As the fight over income inequality remains a major topic of national concern, Joseph Stiglitz, winner of a Nobel Memorial Prize in Economic Sciences and author of the new book “Rewriting the Rules of the American Economy: An Agenda for Growth and Shared Prosperity,” told “Democracy Now!” that “something is wrong with the way our economy is working. … The fact that at the bottom, minimum wage is as low as it was 45 years ago, a half-century ago, says something. … It’s not a living wage.”

Stiglitz continued, “When you have corporations having a very short-sighted view, paying their CEOs such outrageous monies with less money spent on investment, of course you’re not going to make long-term investments that are going to result in long-term economic growth. And at the same time, there’s going to be less money to pay for ordinary workers. And paying that low wages to ordinary workers, not giving them security, not giving them paid, you know, family leave, all that results in a less productive labor force. So what we’ve done is we’ve actually undermined investments in people, investments in the corporation, all for the sake of increasing the income of the people at the very top. So there’s a really close link here between the growing inequality in our society and the weak economic performance.”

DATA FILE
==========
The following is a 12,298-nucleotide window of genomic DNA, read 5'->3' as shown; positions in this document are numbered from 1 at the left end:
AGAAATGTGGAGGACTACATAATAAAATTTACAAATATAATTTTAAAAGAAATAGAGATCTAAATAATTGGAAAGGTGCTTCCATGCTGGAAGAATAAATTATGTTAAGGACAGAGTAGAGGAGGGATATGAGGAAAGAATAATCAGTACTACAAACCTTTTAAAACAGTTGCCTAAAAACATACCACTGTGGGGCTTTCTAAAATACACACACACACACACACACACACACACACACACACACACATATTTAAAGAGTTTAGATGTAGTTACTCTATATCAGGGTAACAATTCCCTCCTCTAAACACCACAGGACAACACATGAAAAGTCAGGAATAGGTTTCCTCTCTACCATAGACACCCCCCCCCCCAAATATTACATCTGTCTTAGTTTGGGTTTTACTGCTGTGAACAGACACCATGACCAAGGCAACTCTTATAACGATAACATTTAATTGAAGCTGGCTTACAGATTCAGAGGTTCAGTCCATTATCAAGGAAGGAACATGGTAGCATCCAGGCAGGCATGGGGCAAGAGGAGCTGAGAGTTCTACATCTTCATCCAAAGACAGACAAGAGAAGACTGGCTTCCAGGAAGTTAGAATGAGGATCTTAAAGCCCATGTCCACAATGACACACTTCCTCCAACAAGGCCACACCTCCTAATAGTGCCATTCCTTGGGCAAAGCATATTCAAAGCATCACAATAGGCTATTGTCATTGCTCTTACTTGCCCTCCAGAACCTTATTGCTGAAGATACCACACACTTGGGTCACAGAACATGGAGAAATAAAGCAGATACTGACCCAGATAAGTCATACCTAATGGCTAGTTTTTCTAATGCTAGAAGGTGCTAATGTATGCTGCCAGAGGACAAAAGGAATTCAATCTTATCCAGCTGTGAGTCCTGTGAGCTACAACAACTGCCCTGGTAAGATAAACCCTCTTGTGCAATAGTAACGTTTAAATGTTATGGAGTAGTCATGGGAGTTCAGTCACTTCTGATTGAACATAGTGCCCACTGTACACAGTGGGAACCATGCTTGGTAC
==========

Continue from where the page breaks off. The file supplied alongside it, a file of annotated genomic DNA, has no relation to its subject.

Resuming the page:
Stiglitz also spoke about presidential contenders Donald Trump, Hillary Clinton and Bernie Sanders. “The question is whether the United States is rich enough to be able to make sure that everyone has a basic right to health care, family leave, parental, you know, sick leave—we are exceptional—whether we are a society that can tolerate—that should tolerate the levels of inequality that we have.”

”I think Bernie Sanders is right about that.”

Of the Trans-Pacific Partnership, a trade deal affecting 40 percent of the global economy and currently being debated by Congress, Stiglitz said, “The irony is that the president came out and said, ‘This is about who makes the trade rules—China or the United States?’ … But I think the big issue is, this is about who makes the rules of trade—the American people, our democratic process, or the corporations? And who they’re made for, which is, for the corporations or for all of us?”

— Posted by Alexander Reed Kelly.

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